at the beginning of the 20thand century, Alois Alzheimer first described a disorder of progressive memory loss and confusion in a 50-year-old woman.
After his death, he analyzes his brain and finds it contains protein deposits, or plaques. More than a century later, we know that these plaques are made of a protein called beta-amyloid and are a hallmark of the disease named after the German scientist. Although other features have since been discovered, the theory that beta-amyloid is the main cause of this incurable disorder still prevails.
There are many variations of the “beta-amyloid hypothesis,” but the general consensus is that this protein accumulates in the brain and then clumps together. During this process, nerve cells in the brain are damaged, leading to memory loss and other symptoms of Alzheimer’s disease. The therapeutic approach should therefore be quite simple: stop crowding to slow the disease.
Unfortunately, after decades of research, millions of dollars of investment, and countless unsuccessful clinical trials, it appears that this approach is not working. The most recent antiplaque treatment with disappointing results is aducanumab, a therapy in which antibodies supposedly bind to and destroy beta-amyloid.
Read more: The new authorized treatment for Alzheimer’s: medical breakthrough or commercial mirage?
Withdrawal from clinical trials
Initial data showed that the treatment actually cleared beta-amyloid from the brain. But this week Biogen and Eisai, the pharmaceutical companies that designed aducanumab, prematurely ended clinical trials with thousands of patients and said the trials “probably would not achieve their primary objective.” »
Many people then wondered whether we should abandon the hypothesis of amyloid as a cause of Alzheimer’s disease. In fact, few neuroscientists still believe that beta-amyloid plaques cause the symptoms.
Studies in mice have shown that memory loss occurs before plaques form in the brain. According to other studies, it is the smaller fragments (oligomers) of beta-amyloid that are actually toxic to nerve cells. It has even been argued that plaque formation is a way for the brain to bundle dangerous oligomers in one place to protect itself.
It is very difficult to say without complete information about the aducanumab trials, but the disease may have progressed too far in the participants for the treatment to be effective. Perhaps the small beta-amyloid oligomers had already done the damage, triggering the disease even before participants were recruited into the study.
Alzheimer’s Disease and Alzheimer’s Dementia?
At a recent Alzheimer’s Research UK conference, everyone agreed that it was time to separate the concept of Alzheimer’s disease from the risk of dementia.
Alzheimer’s disease is defined as the accumulation of beta-amyloid plaques and tangles of another protein, tau, associated with memory impairment. Dementia is a symptom of this disease. Thanks to advances in brain imaging, doctors can now detect indicators of Alzheimer’s disease much earlier (up to 25 years before the onset of dementia symptoms). A little-talked about fact is that progression to dementia is not inevitable. Not everyone who shows the clinical signs of Alzheimer’s will eventually develop dementia.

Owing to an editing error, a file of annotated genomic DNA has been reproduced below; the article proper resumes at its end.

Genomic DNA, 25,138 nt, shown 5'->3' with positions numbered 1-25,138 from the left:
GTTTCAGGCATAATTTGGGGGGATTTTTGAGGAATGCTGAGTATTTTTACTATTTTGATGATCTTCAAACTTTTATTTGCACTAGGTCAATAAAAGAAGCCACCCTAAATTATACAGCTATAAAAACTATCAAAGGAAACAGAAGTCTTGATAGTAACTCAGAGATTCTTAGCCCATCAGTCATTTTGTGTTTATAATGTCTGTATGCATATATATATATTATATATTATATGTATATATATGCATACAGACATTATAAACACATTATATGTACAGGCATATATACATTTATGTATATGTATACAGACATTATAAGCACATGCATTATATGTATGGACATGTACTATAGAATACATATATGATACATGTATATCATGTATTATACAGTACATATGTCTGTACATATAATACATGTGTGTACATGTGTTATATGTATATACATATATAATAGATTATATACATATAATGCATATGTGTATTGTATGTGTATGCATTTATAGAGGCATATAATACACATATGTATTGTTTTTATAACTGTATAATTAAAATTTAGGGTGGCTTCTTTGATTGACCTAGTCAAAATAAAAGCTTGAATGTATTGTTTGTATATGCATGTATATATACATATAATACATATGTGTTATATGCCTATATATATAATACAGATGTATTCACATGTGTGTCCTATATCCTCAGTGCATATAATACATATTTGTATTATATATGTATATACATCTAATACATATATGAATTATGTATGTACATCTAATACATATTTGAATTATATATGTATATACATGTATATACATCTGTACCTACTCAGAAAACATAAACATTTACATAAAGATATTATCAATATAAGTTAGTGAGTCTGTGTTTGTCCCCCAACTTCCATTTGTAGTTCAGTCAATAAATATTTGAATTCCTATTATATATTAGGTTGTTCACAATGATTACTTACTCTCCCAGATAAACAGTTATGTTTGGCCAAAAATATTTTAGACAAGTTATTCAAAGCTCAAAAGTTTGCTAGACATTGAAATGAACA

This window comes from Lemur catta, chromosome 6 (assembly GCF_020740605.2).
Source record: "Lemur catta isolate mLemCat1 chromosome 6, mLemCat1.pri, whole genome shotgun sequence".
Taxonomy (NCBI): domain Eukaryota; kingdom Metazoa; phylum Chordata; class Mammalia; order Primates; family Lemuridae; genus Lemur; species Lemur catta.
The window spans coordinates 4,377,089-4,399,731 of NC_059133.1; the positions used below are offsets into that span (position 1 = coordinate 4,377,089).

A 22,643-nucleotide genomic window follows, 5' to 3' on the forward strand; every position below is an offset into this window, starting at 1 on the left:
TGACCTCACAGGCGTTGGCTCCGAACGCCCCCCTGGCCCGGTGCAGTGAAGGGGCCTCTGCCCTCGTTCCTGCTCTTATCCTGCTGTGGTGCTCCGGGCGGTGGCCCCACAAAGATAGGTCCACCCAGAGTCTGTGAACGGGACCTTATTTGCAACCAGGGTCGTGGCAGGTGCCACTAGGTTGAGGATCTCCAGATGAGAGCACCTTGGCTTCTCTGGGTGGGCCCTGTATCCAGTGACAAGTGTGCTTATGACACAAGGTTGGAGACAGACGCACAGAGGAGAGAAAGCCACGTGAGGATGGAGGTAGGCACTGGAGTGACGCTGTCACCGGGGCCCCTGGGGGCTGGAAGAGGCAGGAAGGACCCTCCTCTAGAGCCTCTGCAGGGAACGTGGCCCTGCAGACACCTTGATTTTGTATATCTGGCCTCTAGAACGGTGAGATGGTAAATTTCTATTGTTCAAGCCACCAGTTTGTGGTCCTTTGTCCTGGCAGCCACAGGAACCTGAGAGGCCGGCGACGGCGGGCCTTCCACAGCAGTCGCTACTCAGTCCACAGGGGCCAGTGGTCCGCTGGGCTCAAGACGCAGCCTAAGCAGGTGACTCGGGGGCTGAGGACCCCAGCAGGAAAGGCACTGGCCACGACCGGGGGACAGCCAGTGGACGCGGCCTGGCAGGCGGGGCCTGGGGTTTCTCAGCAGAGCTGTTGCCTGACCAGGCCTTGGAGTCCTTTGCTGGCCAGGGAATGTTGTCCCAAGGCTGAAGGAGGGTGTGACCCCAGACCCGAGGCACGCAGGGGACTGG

We are just beginning to study why some people with the disease escape dementia. Age is the most important risk factor for this progression: the younger you are when beta-amyloid starts to accumulate in the brain, the greater your risk of suffering from dementia. Diet, education and head trauma may also play a role in this process, but to what extent is unknown.
Genetics is another important factor that we are just beginning to understand. Small variations in our genes appear to influence not only the accumulation of beta-amyloid in the brain, but also whether it leads to symptoms of dementia.
The work of discovering the so-called “at risk” genes is slow. The advances come mainly from “big data” studies that track small changes in the two billion DNA bases of the human genome in tens of thousands of individuals and try to find links between these transformations and the prevalence of Alzheimer’s disease.
About thirty areas of the human genome have been linked to the risk of developing Alzheimer’s dementia, but there are certainly more to be discovered.
Aducanumab: the right treatment, but not at the right time?
As with many other human diseases, treatments like aducanumab can only be effective if given early enough, before the disease causes irreversible changes. Thanks to a better understanding of the environmental and genetic factors at the origin of Alzheimer’s disease and the evolution of brain imaging techniques, doctors will be able to identify the warning signs earlier and earlier, even before mild memory loss begins.
While screening and diagnosing a disease that is still incurable before symptoms appear raises several ethical dilemmas, it may represent a new opportunity to test beta-amyloid drugs such as aducanumab.
In conclusion, we need to direct research to understand the early stages of the disease to prevent Alzheimer’s disease before dementia sets in.